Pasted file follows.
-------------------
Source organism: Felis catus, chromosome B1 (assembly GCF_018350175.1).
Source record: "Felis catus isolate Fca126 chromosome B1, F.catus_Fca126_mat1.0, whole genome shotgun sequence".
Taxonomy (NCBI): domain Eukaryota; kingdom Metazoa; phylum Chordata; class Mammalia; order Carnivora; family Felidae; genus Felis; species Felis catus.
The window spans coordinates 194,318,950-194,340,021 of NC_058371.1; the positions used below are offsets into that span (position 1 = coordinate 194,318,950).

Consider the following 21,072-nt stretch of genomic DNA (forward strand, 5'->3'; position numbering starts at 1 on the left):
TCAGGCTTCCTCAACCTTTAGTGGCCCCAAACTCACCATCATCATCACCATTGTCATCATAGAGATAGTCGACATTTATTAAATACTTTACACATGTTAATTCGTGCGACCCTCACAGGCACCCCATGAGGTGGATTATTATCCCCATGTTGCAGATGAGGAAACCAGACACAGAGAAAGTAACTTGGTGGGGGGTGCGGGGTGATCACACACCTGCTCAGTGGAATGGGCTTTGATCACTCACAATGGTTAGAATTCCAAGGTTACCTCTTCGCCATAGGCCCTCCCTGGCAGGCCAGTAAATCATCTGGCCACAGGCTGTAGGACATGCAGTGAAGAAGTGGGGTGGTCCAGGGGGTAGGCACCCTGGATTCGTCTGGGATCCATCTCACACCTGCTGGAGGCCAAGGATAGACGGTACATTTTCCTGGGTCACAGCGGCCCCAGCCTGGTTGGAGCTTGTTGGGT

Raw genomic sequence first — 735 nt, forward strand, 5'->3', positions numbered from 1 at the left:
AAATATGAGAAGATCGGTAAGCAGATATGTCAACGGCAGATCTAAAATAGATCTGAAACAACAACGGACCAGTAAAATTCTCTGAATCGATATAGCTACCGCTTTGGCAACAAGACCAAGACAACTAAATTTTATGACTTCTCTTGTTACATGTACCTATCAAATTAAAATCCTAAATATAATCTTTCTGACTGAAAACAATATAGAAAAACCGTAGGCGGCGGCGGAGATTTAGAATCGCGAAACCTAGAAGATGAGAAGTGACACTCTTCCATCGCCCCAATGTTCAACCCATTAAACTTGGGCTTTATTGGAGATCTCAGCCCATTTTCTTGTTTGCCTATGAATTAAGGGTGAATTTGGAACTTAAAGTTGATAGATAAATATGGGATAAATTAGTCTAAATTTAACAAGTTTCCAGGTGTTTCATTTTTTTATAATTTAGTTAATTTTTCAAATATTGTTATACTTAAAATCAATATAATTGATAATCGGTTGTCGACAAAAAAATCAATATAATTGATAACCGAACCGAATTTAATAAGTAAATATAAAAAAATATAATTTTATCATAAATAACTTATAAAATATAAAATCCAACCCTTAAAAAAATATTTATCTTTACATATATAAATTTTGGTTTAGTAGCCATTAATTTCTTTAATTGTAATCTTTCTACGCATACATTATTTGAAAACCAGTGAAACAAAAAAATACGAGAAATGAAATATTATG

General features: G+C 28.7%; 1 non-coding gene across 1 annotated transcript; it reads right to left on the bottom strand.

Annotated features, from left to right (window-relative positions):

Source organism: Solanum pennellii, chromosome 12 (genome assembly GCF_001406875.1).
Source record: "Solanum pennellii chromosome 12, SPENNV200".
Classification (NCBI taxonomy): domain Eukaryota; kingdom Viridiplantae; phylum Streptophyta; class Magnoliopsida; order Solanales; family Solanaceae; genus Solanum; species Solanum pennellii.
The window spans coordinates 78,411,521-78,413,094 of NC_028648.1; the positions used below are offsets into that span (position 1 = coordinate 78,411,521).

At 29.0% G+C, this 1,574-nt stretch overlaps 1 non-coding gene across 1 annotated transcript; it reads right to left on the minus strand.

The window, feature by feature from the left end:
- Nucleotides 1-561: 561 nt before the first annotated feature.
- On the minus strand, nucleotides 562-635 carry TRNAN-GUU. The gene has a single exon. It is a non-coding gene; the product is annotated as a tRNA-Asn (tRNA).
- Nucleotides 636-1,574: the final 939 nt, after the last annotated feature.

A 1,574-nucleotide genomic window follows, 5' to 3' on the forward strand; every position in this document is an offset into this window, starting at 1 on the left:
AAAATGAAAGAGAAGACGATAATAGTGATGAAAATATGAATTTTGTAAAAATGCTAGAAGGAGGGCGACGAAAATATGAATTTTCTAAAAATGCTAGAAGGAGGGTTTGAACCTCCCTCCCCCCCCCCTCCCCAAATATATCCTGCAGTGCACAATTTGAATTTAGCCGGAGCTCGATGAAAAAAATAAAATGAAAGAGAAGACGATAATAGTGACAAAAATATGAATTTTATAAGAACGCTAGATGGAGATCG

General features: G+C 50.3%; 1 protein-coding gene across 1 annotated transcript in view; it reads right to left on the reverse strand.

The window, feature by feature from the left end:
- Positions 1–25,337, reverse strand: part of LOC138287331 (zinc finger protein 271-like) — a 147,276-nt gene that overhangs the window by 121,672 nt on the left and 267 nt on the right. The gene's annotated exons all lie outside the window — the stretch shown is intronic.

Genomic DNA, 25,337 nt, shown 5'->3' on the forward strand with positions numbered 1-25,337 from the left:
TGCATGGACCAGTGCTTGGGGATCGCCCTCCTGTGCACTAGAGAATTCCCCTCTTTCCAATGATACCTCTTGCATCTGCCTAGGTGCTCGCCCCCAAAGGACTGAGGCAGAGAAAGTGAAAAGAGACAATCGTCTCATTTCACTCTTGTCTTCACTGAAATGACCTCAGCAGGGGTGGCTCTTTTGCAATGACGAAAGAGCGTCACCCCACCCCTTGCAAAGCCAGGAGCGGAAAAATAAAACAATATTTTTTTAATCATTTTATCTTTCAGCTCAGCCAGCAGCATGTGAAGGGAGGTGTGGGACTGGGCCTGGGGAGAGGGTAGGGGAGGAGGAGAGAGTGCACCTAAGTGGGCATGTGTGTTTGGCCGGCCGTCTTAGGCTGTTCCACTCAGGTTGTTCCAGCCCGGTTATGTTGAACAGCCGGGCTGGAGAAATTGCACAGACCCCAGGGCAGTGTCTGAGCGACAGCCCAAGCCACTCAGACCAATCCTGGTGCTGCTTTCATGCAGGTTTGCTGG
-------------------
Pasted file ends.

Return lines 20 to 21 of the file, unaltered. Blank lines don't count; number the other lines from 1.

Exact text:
A 1,574-nucleotide genomic window follows, 5' to 3' on the forward strand; every position in this document is an offset into this window, starting at 1 on the left:
AAAATGAAAGAGAAGACGATAATAGTGATGAAAATATGAATTTTGTAAAAATGCTAGAAGGAGGGCGACGAAAATATGAATTTTCTAAAAATGCTAGAAGGAGGGTTTGAACCTCCCTCCCCCCCCCCTCCCCAAATATATCCTGCAGTGCACAATTTGAATTTAGCCGGAGCTCGATGAAAAAAATAAAATGAAAGAGAAGACGATAATAGTGACAAAAATATGAATTTTATAAGAACGCTAGATGGAGATCG